Testing Your UX Theory Before UX Design

By on 10th June 2016

The UX Theory

Context is important in UX, especially when asking a person to perform an action. However, if you can communicate an idea without context, you’re probably on the right path. We in the UX team at Elastic Grid decided to test this theory when facing one of our user experience challenges.

Having a user base which is spread globally, our application is localized both in terms of translated copy, time zone preferences and the content available to a given user based on their access level and location. Designing an interface that can handle copy formatting changes fluidly on top of the fact that we strive for cross-device responsiveness is no easy feat.

A solution we came up with was to start moving toward icon based calls to action as much as possible. For example, using a cross icon (X) instead of “Delete”. The idea negates having to then deal with translations affecting our UI in scenarios where space is at a premium. You can gain a sense of how difficult it can be to prepare for changes in word length even for a basic example like this:

(X) Remove – English/Default
(X) Cancellare – Italian
(X) Löschen – German
(X) Effacer – French
(X) 删除 – Chinese

So what if we just went with showing (X) and including a hover tool tip on the desktop with translated copy rather than displaying both.

Taking this further and with a mobile-first mindset, why not all actions? The (X) example is quite straightforward, however concepts such as: Register, Unsubscribe, Upload, Send, Continue, etc. might need some validation before making changes to the interface.

The UX Test

This is where the context-less research came in. Thanks to Usability Hub we quickly set up some very basic tests to see how people (from different cultures) would interpret certain icon actions.

Here is a table showing of our intentions for the icon’s use and how most people responded to the question, “What action would you associate with this icon?” (bold text indicates most given response). The answer was free text to avoid any leading.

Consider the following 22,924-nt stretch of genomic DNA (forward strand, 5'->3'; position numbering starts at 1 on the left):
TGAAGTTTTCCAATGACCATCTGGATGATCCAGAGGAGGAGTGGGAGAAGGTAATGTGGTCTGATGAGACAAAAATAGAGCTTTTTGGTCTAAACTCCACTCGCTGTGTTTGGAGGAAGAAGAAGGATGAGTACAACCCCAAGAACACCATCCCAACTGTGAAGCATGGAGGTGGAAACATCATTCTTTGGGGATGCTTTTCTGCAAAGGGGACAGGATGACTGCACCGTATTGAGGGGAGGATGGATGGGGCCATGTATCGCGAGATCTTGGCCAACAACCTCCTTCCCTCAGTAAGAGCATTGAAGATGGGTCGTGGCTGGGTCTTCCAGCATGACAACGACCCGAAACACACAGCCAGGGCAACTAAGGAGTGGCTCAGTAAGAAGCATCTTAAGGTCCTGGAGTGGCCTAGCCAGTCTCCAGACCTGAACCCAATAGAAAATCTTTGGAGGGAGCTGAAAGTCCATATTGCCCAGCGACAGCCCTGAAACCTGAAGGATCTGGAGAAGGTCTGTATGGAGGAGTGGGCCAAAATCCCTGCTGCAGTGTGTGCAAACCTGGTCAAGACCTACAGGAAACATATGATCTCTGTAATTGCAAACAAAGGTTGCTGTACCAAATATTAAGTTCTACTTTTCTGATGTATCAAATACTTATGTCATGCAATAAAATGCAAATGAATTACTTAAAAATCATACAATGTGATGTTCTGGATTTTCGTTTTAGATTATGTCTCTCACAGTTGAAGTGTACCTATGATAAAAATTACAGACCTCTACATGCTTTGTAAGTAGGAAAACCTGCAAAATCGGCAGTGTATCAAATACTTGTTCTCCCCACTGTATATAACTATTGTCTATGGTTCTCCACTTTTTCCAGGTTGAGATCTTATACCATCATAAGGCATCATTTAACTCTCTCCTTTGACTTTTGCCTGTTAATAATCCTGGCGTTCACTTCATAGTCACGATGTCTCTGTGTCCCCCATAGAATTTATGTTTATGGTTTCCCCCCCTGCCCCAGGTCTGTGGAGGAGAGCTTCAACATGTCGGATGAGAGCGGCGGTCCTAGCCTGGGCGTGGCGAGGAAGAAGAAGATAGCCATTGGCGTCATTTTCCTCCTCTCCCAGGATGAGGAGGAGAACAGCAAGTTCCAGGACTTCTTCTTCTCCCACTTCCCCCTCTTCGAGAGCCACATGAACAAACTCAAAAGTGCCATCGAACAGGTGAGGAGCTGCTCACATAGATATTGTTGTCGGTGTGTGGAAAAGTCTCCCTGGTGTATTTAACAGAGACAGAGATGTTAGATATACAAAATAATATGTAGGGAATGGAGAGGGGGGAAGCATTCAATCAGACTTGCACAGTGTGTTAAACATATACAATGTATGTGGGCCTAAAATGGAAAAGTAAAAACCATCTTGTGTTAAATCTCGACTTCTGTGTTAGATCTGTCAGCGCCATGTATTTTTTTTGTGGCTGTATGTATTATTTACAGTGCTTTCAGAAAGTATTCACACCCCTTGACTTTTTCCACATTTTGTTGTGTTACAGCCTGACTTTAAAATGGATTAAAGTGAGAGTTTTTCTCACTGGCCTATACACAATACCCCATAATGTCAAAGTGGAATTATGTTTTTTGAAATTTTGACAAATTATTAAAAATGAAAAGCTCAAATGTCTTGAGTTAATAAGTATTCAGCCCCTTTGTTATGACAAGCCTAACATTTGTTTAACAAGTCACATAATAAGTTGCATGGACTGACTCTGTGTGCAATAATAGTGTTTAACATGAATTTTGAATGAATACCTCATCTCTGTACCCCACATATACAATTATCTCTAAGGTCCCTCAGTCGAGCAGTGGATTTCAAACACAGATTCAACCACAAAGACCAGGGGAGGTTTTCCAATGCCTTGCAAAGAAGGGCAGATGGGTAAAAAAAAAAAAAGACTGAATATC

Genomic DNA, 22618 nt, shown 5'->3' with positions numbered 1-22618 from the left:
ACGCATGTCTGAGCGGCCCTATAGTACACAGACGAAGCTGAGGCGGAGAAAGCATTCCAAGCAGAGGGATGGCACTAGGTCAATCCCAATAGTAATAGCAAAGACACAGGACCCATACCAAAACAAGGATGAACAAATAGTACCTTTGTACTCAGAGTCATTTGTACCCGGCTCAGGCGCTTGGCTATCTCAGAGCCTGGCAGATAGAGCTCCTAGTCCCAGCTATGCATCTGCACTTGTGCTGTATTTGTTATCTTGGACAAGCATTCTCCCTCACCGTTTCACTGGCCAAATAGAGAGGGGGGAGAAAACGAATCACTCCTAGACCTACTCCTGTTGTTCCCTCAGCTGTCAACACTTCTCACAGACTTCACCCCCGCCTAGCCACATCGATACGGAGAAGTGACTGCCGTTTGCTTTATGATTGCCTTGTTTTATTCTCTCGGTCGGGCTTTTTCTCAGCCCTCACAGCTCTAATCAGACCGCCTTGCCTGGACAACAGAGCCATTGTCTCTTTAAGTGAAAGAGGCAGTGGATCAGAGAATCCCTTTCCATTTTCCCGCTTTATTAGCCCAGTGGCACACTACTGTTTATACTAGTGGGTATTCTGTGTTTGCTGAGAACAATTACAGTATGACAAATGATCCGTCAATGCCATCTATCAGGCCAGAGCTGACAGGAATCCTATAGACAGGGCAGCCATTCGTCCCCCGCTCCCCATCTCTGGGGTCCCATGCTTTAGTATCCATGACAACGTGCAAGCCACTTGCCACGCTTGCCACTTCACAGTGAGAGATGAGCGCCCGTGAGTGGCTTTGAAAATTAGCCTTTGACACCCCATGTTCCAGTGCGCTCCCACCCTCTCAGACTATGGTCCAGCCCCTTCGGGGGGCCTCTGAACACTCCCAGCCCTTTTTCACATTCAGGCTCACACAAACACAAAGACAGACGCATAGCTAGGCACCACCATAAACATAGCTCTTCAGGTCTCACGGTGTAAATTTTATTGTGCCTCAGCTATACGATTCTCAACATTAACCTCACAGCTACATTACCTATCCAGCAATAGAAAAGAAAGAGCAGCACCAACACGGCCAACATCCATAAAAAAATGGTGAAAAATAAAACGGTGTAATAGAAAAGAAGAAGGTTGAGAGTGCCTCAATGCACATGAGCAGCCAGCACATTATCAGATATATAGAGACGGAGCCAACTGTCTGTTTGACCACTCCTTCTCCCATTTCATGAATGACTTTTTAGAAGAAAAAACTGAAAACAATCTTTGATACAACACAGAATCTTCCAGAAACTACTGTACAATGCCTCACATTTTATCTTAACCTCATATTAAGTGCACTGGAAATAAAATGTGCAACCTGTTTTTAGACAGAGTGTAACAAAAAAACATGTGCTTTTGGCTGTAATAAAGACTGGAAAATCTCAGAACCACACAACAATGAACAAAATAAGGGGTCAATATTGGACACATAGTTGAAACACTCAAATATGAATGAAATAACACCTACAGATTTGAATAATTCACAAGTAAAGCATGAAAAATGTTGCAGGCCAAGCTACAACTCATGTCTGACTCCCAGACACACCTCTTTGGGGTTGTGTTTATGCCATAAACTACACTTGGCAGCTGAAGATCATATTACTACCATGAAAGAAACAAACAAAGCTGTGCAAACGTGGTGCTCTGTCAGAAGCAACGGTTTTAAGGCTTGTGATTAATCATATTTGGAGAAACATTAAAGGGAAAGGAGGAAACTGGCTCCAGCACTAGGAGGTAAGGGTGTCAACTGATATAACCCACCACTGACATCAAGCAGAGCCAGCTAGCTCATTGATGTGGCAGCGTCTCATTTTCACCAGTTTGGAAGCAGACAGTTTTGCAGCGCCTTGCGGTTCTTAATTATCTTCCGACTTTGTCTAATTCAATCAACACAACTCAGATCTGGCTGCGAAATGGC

Icon Testing Results Table

The UX Result

The results show that without any context (for example, someone looking at a list of contacts and seeing an icon of a trash can next to each) we were pretty much on the money in terms of our icon decision making. The worst offender was the sign-up icon, however, it was also the one we decided to test first with some real users (deciding that context would help align users from “edit” to “register” based on the fact they are filling in a registration form).

It passed our user testing “where would you click to complete the form?” and have since made the change on our production form, moving from a text based Call-To-Action “Register” to using an icon button. We haven’t noticed any negative effects to our sign-up process (see crazy egg heat map below) and we will continue a roll out of these icon orientated UI actions throughout our application.

Sign Up Form Crazy Egg Result

I don’t believe we’ve broken new ground here, however we were able to set up a quick testing scenario to validate our choice in icons before even applying it to interface designs and also testing it with various applicable audiences. The funny thing is, now I’m wondering if there would be any confusion to users if we removed the icon labels altogether from form submission actions, say if it was just a green button… but that’s a test for another day.


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Lead UX designer and Design Team Lead at Elastic Grid, responsible for the user experience of the platform and the products visual brand. Lorenzo has extensive experience designing simple digital solutions for large, complex commercial projects, including e-Commerce, marketing campaigns and content management platforms.

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